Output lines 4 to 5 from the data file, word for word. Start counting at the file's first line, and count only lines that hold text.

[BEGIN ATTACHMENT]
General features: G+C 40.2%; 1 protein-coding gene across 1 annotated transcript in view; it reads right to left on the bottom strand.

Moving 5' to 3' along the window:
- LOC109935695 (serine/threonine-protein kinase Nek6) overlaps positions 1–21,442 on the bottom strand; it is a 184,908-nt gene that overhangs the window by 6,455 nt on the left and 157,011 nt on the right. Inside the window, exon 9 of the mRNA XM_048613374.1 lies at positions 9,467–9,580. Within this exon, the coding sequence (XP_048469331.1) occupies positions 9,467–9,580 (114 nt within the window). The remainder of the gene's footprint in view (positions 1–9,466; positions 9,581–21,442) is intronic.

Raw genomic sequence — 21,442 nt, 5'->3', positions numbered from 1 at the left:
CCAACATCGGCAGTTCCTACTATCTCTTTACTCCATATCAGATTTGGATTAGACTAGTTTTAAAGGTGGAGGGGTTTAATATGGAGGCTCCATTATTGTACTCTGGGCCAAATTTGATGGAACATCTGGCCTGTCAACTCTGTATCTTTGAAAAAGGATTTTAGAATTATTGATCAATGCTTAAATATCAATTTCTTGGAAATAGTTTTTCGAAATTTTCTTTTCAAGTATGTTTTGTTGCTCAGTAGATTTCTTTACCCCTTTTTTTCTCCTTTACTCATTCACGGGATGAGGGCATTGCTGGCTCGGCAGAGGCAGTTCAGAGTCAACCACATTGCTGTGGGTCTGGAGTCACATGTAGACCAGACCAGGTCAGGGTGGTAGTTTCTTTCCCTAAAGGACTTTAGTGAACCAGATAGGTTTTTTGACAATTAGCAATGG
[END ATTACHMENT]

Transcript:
Raw genomic sequence — 21,442 nt, 5'->3', positions numbered from 1 at the left:
CCAACATCGGCAGTTCCTACTATCTCTTTACTCCATATCAGATTTGGATTAGACTAGTTTTAAAGGTGGAGGGGTTTAATATGGAGGCTCCATTATTGTACTCTGGGCCAAATTTGATGGAACATCTGGCCTGTCAACTCTGTATCTTTGAAAAAGGATTTTAGAATTATTGATCAATGCTTAAATATCAATTTCTTGGAAATAGTTTTTCGAAATTTTCTTTTCAAGTATGTTTTGTTGCTCAGTAGATTTCTTTACCCCTTTTTTTCTCCTTTACTCATTCACGGGATGAGGGCATTGCTGGCTCGGCAGAGGCAGTTCAGAGTCAACCACATTGCTGTGGGTCTGGAGTCACATGTAGACCAGACCAGGTCAGGGTGGTAGTTTCTTTCCCTAAAGGACTTTAGTGAACCAGATAGGTTTTTTGACAATTAGCAATGG